I had to acknowledge a truth this week, and it was years in the coming; I threw out my high school jeans. I don’t know why I hung on to them because they don’t, nor will they ever, fit me again. That’s okay because letting go of a tattered, 30-year-old pair of Guess Jeans is about more than clearing closet space; it’s about moving forward and acknowledging who I am today, and in many ways, it’s much better.
Acknowledging change is a hard thing, and not just for Baby Boomers who crave reasonable hemlines and fashion-forward sensibility; change isn’t always embraced by family, friends or detractors.
I guess I’d have to put Don Carr from the Environmental Working Group (EWG) in that last category. He’s no fan of Iowa Farm Bureau Federation. But perhaps, if he acknowledged and embraced the changing face of agriculture, he would be able to also cast off his ill-fitting “They’re All Big Ag” concepts.
Carr’s recent blog, “The Speech the Industrial Ag Lobby Doesn’t Want You To Hear” is written without knowledge or consideration of the many men and women who work so hard to represent ag today. These farmers want and deserve to be heard, not criticized for finding new ways to do it.
Carr is critical of IFBF for seeking balance in a public forum on food production. His blog makes sweeping rants about GMO crops, obesity rates, pesticides, algae blooms, the Dead Zone, the Farm Bill, all while eliciting others to follow suit. It simply doesn’t fit what Iowa agriculture, or Iowa Farm Bureau, is today. So, what is Iowa Farm Bureau today? Well, for one thing, it’s diverse.
Iowa farmers not only wear many hats, they come in all sizes. The average Iowa Farm Bureau member farmer owns just over 300 acres, raises farm animals in hoop buildings, feedlots and modern hog barns and has all kinds of ways to raise cattle, dairy, chickens or eggs, including conventional, organic, free-range and cage-free.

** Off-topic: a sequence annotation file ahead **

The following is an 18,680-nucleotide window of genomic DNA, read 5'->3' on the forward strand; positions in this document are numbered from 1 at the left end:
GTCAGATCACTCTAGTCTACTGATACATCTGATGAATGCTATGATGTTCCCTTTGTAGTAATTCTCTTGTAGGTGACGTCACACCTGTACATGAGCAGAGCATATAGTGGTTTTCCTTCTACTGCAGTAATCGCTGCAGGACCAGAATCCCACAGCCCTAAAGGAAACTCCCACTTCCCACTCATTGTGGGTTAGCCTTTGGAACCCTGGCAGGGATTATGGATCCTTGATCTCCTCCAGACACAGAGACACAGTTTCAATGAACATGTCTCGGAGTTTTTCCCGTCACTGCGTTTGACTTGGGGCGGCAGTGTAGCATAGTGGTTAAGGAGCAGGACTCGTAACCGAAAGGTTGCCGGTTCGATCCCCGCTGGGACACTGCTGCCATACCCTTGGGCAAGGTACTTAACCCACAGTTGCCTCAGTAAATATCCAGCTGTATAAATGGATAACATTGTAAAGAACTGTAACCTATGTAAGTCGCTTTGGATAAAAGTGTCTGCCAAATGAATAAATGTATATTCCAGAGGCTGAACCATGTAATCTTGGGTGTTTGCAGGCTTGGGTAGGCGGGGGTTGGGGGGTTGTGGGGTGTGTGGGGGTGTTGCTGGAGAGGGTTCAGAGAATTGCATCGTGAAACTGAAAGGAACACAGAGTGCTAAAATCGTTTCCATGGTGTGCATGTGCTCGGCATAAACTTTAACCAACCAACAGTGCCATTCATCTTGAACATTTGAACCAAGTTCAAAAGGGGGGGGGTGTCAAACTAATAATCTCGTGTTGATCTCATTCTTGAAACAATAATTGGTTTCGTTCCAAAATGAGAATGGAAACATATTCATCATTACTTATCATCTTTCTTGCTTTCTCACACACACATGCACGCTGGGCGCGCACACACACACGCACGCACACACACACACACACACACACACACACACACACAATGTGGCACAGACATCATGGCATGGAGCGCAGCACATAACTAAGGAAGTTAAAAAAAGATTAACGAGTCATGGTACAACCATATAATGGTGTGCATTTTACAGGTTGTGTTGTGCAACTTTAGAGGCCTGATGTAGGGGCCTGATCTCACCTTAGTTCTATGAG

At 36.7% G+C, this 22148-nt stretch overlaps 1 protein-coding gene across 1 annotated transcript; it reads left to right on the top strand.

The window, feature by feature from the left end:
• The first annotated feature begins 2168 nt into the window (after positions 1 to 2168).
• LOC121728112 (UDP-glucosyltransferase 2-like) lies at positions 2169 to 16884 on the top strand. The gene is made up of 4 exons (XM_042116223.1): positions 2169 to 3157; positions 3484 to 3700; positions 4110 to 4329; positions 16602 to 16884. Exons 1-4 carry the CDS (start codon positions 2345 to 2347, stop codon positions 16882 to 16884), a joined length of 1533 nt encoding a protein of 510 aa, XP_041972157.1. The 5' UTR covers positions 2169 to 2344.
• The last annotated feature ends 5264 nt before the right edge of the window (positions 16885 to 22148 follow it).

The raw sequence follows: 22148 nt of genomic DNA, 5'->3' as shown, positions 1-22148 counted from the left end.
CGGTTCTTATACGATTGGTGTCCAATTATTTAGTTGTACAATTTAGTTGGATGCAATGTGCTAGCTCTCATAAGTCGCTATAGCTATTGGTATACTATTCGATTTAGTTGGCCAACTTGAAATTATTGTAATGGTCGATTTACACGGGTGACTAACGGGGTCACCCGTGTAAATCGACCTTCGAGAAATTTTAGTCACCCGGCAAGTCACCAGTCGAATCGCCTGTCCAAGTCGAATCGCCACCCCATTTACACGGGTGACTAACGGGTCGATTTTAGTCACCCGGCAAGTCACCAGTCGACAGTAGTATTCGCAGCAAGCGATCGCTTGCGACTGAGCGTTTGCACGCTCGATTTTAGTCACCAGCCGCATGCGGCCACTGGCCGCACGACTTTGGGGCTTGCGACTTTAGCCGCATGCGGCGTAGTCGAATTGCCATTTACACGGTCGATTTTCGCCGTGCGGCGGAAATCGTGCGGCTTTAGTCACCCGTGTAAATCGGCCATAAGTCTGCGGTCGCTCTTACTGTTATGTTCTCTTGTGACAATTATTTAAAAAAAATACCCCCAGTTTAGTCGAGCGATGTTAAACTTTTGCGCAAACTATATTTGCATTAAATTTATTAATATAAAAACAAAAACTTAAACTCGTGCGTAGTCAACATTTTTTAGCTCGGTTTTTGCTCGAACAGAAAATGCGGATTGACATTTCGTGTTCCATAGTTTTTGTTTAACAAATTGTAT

Reporters, bloggers, authors, photographers, researchers and movie producers from around the globe call us seeking perspective from every conceivable type of farmer on any conceivable type of issue; they want to talk to organic dairy farmers about rBST in milk; they want to talk to goat farmers who raise meat for ethnic markets; free-range chicken farmers; ranchers who raise cattle on pasture, on feedlot, or hog farmers who raise animals in modern barns or just a couple dozen in hoop barns. They call us because those farmers, ranchers, grape-growers, and so much more all are Iowa Farm Bureau Federation (IFBF) members. We’re happy to connect media and consumers to these men and women who represent the increasingly diverse world that is farming because while it’s also important to show people what Iowa farmers are, it’s equally important to show them what they’re not.
Big farmers aren’t all “Corporate Suits” any more than small farmers are all Carhartts and bib overalls. And, Iowa Farm Bureau is certainly not out to “denigrate local food initiatives and organic farming.” That’s a worn-out EWG line and a concept that simply doesn’t fit Iowa Farm Bureau. That’s why we all work so hard to bring all those diverse stories about farming to consumers, because they deserve to make their own choices based on balanced information. It’s high time Carr and the EWG clean their closets and cast off their corseted philosophies about successful, diverse Iowa farmers.
Written by Laurie Johns
Laurie Johns is Public Relations Manager for the Iowa Farm Bureau.